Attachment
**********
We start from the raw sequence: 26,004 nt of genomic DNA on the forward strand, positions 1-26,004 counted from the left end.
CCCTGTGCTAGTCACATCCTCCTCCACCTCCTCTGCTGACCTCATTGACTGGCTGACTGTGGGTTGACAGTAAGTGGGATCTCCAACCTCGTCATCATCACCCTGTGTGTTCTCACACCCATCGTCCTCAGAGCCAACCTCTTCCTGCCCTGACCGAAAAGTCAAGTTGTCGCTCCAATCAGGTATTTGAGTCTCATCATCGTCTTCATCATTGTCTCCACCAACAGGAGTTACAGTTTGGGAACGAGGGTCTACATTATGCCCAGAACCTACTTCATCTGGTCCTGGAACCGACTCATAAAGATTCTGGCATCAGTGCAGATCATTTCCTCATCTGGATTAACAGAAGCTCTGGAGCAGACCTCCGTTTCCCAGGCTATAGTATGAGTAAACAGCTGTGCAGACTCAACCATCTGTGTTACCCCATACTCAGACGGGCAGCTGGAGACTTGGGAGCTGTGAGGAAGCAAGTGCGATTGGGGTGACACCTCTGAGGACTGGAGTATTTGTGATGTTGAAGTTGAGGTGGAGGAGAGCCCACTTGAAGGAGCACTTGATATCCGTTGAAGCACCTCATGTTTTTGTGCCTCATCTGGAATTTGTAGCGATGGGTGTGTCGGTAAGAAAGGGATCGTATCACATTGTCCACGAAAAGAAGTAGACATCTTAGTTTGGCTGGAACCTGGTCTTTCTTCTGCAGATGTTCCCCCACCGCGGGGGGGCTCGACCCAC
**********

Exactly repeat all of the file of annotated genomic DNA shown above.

We start from the raw sequence: 26,004 nt of genomic DNA on the forward strand, positions 1-26,004 counted from the left end.
CCCTGTGCTAGTCACATCCTCCTCCACCTCCTCTGCTGACCTCATTGACTGGCTGACTGTGGGTTGACAGTAAGTGGGATCTCCAACCTCGTCATCATCACCCTGTGTGTTCTCACACCCATCGTCCTCAGAGCCAACCTCTTCCTGCCCTGACCGAAAAGTCAAGTTGTCGCTCCAATCAGGTATTTGAGTCTCATCATCGTCTTCATCATTGTCTCCACCAACAGGAGTTACAGTTTGGGAACGAGGGTCTACATTATGCCCAGAACCTACTTCATCTGGTCCTGGAACCGACTCATAAAGATTCTGGCATCAGTGCAGATCATTTCCTCATCTGGATTAACAGAAGCTCTGGAGCAGACCTCCGTTTCCCAGGCTATAGTATGAGTAAACAGCTGTGCAGACTCAACCATCTGTGTTACCCCATACTCAGACGGGCAGCTGGAGACTTGGGAGCTGTGAGGAAGCAAGTGCGATTGGGGTGACACCTCTGAGGACTGGAGTATTTGTGATGTTGAAGTTGAGGTGGAGGAGAGCCCACTTGAAGGAGCACTTGATATCCGTTGAAGCACCTCATGTTTTTGTGCCTCATCTGGAATTTGTAGCGATGGGTGTGTCGGTAAGAAAGGGATCGTATCACATTGTCCACGAAAAGAAGTAGACATCTTAGTTTGGCTGGAACCTGGTCTTTCTTCTGCAGATGTTCCCCCACCGCGGGGGGGCTCGACCCAC